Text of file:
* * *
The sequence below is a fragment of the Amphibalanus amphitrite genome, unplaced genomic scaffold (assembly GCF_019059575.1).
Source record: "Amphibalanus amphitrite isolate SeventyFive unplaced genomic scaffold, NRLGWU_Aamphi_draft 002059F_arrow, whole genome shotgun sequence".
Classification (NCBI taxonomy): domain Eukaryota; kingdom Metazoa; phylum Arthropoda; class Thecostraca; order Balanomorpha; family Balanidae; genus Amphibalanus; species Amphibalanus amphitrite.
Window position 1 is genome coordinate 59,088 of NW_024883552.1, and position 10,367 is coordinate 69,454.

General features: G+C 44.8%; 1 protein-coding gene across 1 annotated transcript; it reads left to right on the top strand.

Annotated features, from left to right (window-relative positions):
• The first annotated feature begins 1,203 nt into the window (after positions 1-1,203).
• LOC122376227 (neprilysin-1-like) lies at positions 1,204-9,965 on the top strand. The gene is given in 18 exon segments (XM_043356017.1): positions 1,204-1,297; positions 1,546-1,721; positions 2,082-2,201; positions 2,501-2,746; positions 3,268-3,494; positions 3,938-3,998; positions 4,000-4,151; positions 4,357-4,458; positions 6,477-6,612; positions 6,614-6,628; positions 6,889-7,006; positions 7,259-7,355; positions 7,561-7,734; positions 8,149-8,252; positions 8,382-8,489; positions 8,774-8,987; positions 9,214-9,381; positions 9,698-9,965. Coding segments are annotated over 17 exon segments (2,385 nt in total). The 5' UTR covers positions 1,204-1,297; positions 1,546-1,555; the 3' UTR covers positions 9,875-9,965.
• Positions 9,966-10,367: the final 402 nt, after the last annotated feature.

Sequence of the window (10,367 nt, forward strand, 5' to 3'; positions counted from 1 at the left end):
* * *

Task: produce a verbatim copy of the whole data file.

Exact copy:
The sequence below is a fragment of the Amphibalanus amphitrite genome, unplaced genomic scaffold (assembly GCF_019059575.1).
Source record: "Amphibalanus amphitrite isolate SeventyFive unplaced genomic scaffold, NRLGWU_Aamphi_draft 002059F_arrow, whole genome shotgun sequence".
Classification (NCBI taxonomy): domain Eukaryota; kingdom Metazoa; phylum Arthropoda; class Thecostraca; order Balanomorpha; family Balanidae; genus Amphibalanus; species Amphibalanus amphitrite.
Window position 1 is genome coordinate 59,088 of NW_024883552.1, and position 10,367 is coordinate 69,454.

General features: G+C 44.8%; 1 protein-coding gene across 1 annotated transcript; it reads left to right on the top strand.

Annotated features, from left to right (window-relative positions):
• The first annotated feature begins 1,203 nt into the window (after positions 1-1,203).
• LOC122376227 (neprilysin-1-like) lies at positions 1,204-9,965 on the top strand. The gene is given in 18 exon segments (XM_043356017.1): positions 1,204-1,297; positions 1,546-1,721; positions 2,082-2,201; positions 2,501-2,746; positions 3,268-3,494; positions 3,938-3,998; positions 4,000-4,151; positions 4,357-4,458; positions 6,477-6,612; positions 6,614-6,628; positions 6,889-7,006; positions 7,259-7,355; positions 7,561-7,734; positions 8,149-8,252; positions 8,382-8,489; positions 8,774-8,987; positions 9,214-9,381; positions 9,698-9,965. Coding segments are annotated over 17 exon segments (2,385 nt in total). The 5' UTR covers positions 1,204-1,297; positions 1,546-1,555; the 3' UTR covers positions 9,875-9,965.
• Positions 9,966-10,367: the final 402 nt, after the last annotated feature.

Sequence of the window (10,367 nt, forward strand, 5' to 3'; positions counted from 1 at the left end):